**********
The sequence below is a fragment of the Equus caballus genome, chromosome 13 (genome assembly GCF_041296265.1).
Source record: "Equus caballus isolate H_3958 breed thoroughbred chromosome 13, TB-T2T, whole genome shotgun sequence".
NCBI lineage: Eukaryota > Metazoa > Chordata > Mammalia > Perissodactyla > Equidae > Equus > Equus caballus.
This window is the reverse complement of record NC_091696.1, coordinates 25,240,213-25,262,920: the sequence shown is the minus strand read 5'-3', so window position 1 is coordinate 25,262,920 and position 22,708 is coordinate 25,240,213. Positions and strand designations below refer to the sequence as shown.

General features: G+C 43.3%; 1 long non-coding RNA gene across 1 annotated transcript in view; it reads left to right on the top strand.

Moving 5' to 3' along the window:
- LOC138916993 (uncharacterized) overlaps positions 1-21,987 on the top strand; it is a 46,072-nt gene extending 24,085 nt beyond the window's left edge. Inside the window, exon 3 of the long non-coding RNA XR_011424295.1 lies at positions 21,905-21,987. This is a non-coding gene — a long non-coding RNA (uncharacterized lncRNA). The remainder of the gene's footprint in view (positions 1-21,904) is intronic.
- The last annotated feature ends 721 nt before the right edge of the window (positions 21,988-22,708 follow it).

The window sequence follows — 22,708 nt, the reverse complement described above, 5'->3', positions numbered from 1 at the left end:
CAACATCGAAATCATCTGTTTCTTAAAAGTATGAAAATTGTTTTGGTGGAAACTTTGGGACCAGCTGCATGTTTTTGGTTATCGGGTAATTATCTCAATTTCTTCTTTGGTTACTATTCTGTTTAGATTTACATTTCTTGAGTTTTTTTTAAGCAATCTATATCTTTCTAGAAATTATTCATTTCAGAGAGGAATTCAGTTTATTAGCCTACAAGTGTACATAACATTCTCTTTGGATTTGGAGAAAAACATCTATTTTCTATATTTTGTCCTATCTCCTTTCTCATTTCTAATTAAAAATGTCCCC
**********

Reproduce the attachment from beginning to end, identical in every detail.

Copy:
The sequence below is a fragment of the Equus caballus genome, chromosome 13 (genome assembly GCF_041296265.1).
Source record: "Equus caballus isolate H_3958 breed thoroughbred chromosome 13, TB-T2T, whole genome shotgun sequence".
NCBI lineage: Eukaryota > Metazoa > Chordata > Mammalia > Perissodactyla > Equidae > Equus > Equus caballus.
This window is the reverse complement of record NC_091696.1, coordinates 25,240,213-25,262,920: the sequence shown is the minus strand read 5'-3', so window position 1 is coordinate 25,262,920 and position 22,708 is coordinate 25,240,213. Positions and strand designations below refer to the sequence as shown.

General features: G+C 43.3%; 1 long non-coding RNA gene across 1 annotated transcript in view; it reads left to right on the top strand.

Moving 5' to 3' along the window:
- LOC138916993 (uncharacterized) overlaps positions 1-21,987 on the top strand; it is a 46,072-nt gene extending 24,085 nt beyond the window's left edge. Inside the window, exon 3 of the long non-coding RNA XR_011424295.1 lies at positions 21,905-21,987. This is a non-coding gene — a long non-coding RNA (uncharacterized lncRNA). The remainder of the gene's footprint in view (positions 1-21,904) is intronic.
- The last annotated feature ends 721 nt before the right edge of the window (positions 21,988-22,708 follow it).

The window sequence follows — 22,708 nt, the reverse complement described above, 5'->3', positions numbered from 1 at the left end:
CAACATCGAAATCATCTGTTTCTTAAAAGTATGAAAATTGTTTTGGTGGAAACTTTGGGACCAGCTGCATGTTTTTGGTTATCGGGTAATTATCTCAATTTCTTCTTTGGTTACTATTCTGTTTAGATTTACATTTCTTGAGTTTTTTTTAAGCAATCTATATCTTTCTAGAAATTATTCATTTCAGAGAGGAATTCAGTTTATTAGCCTACAAGTGTACATAACATTCTCTTTGGATTTGGAGAAAAACATCTATTTTCTATATTTTGTCCTATCTCCTTTCTCATTTCTAATTAAAAATGTCCCC